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'Road Trip': A Detour En Route to Adulthood

By Rita Kempley
Washington Post Staff Writer
Friday, May 19, 2000


    'Road Trip' On the road to Austin. (DreamWorks)
"Road Trip" does for French toast what "American Pie" did for our national dessert: It satisfies your appetite for totally tasteless but deliciously flaky boy movies . . . and forever changes your eating habits. The next time you want something French for breakfast, you can bet it will be an omelet.

Along with the abuse of toast, this gag-rich and energetically acted romp finds comic kindling in sperm donations, toe-sucking (not that there's anything wrong with that) and mouse-taunting (none of the squeakers was harmed in the making of this film, we are assured). On the other hand, there's not a single potty joke. But needless to say, if you don't get a rise out of lowbrow comedy, stay far, far away from this crass silliness.

Documentary filmmaker Todd Phillips ("Frat House") makes his feature debut with this tale of four collegians who act without thinking, get into all kinds of predicaments and, as is the case in most silver-screen escapes, overcome the roadblocks that have stymied their emotional growth or the quality of their sex lives.

Josh (Breckin Meyer in "Go"), a student at New York's Ithaca College, initiates the trip when his roommates send the wrong videotape to his steady girlfriend, Tiffany (Rachel Blanchard), a coed at the University of Austin. Instead of protestations of his love, the tape features a sizzling encounter with Beth (Amy Smart), an Ithaca student who turned on Josh's video camera before seducing him.

Desperate to retrieve the tape before Tiffany sees it, Josh races the U.S. Postal Service from New York to Texas with his friends E.L. ("American Pie's" Seann William Scott), a prancing party animal; Rubin (Paulo Costanzo), a wry, cerebral doper; and Kyle (DJ Qualls), a timid geek who is invited to go along because the others are, after all, commandeering his father's car.

Along the way, they manage to total the car, lose most of their money and max out Kyle's father's credit card. With a little larceny, a lot of imagination and plenty of laughs, the four complete their problem-plagued 1,800-mile journey. Highlights include a pit stop at an African American fraternity house--Rubin knows the complicated handshake and the four pose as members--where they are given a warm welcome because the real brothers admire the chutzpah of these dopes.

Kyle, who feels wholeheartedly accepted for the first time ever, is transformed by the experience. He not only gets his groove on, but also catches the eye and the fancy of a pretty plus-size coed (Mia Amber Davis), who takes his virginity and then sends him away with a pair of her fake-leopard-skin undies and a newfound sense of self-esteem.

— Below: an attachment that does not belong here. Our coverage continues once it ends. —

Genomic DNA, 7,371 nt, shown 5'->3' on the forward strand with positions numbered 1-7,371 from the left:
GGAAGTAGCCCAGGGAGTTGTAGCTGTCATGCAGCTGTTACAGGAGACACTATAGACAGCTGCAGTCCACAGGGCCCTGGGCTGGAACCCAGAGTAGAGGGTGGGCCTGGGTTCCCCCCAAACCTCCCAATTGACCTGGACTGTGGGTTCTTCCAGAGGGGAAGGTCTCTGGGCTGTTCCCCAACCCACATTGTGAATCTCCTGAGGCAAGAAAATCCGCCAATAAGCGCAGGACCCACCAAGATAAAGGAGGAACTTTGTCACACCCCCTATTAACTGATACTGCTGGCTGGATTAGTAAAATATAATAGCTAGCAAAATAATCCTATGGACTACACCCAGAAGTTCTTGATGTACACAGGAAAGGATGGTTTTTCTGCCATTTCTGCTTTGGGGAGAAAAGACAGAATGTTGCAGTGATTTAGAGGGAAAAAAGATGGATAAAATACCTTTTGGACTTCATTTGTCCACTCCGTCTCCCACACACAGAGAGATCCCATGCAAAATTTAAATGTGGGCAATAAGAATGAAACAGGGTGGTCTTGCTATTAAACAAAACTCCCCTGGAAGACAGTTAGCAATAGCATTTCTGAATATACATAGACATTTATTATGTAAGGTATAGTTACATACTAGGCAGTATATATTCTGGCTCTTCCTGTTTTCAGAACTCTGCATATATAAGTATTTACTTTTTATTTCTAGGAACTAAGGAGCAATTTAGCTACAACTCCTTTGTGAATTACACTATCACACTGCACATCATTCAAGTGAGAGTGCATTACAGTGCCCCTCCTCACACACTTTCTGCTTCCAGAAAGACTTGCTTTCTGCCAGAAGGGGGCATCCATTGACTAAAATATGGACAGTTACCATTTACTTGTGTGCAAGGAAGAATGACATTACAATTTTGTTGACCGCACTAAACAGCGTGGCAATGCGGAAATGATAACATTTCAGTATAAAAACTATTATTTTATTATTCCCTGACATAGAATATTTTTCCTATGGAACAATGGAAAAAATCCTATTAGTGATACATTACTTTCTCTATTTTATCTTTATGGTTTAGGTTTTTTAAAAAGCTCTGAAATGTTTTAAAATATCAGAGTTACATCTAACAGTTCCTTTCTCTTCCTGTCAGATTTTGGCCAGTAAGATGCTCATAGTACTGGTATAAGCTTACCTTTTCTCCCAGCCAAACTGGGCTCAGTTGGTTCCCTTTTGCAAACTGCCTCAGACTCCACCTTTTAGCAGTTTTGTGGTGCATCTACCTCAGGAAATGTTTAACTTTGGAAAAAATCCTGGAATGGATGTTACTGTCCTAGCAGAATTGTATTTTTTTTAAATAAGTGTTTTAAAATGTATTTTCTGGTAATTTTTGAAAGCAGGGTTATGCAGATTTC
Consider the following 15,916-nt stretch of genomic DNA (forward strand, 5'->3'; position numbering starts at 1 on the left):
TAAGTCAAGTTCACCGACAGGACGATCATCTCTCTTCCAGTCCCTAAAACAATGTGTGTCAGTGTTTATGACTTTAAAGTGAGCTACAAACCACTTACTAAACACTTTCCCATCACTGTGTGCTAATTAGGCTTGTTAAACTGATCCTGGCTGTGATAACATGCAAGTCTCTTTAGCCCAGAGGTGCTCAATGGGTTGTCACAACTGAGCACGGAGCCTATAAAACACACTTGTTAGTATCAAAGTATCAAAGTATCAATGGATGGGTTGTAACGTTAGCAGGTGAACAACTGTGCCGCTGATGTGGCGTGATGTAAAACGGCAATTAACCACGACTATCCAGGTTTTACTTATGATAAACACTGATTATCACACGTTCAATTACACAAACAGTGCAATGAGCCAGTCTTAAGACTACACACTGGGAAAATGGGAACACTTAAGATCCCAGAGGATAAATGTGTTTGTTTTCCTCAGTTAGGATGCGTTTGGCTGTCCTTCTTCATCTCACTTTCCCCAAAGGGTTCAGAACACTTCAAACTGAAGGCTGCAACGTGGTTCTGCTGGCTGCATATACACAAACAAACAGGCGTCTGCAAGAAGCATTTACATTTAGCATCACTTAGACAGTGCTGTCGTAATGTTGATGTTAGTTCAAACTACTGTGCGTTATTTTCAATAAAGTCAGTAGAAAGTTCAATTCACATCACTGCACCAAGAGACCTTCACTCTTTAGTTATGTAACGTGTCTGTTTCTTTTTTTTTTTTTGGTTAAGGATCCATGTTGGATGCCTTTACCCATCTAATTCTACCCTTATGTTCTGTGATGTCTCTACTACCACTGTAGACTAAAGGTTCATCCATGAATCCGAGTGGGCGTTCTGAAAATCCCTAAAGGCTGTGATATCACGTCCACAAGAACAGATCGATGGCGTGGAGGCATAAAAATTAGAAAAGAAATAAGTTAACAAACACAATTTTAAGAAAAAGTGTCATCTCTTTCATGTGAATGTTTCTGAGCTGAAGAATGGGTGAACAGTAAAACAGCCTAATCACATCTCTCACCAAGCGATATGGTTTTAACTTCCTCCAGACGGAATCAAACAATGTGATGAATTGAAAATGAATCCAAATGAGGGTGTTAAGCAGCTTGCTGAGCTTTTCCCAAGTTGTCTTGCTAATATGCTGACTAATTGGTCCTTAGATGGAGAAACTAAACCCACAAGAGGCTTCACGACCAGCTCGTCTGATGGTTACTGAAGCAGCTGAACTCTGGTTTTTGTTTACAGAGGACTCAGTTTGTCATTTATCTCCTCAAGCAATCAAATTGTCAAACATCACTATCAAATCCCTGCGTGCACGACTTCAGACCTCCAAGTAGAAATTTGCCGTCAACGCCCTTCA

E.L., a cocksure ladies' man, also gets what he needs: a kinky comeuppance when he foolishly asks a fed-up sperm bank nurse for a helping hand. Actually, it works out okay in the end, for after the rather extreme procedure, E.L. declares, "That was . . . awesome." And the guys leave the bank with an infusion of much-needed cash.

The picture's female characters--none of them cheerleaders, thank heavens--invariably control the intimate encounters, much as they did in "American Pie." That's not to say that the movie has been scoured of sexism. Why, for instance, are Beth and another coed auctioned off at a crowded kegger? To pay for the beer? More likely, the filmmakers couldn't think of a better way to throw Josh and Beth together.

The movie, a little too loosely structured, sometimes wanders off and gets lost like a child in a department store. In one case, it's to give Beth something to do while Josh is on the road. In another, it's to give voice to the loopy sensibilities of Barry (MTV's Tom Green), the amusingly perverse roommate who stays behind to feed Rubin's pet snake and serve as a campus tour guide for prospective students and their parents.

When one visitor perceives a lack of camaraderie at Ithaca U, Barry sits the tour group down on some bleachers and tells about his buddies' rollicking adventures. But the high-schoolers repeatedly interrupt the story to complain about his embellishments.

"Girls don't go around topless all the time," gripes one young woman of Barry's description of a hen party in the women's dorm.

"It's my story," snaps Barry. And in Barry's story, the wardrobe was inspired by National Geographic.

In the 19 years separating "Porky's" from this "Pie" a la mode, young women may have become less virginal and victimized. But no matter the decade, it seems, the yearnings of young men never change.

ROAD TRIP (91 minutes, at area theaters) is rated R for nudity, sexuality and profanity.


© Copyright 2000 The Washington Post Company

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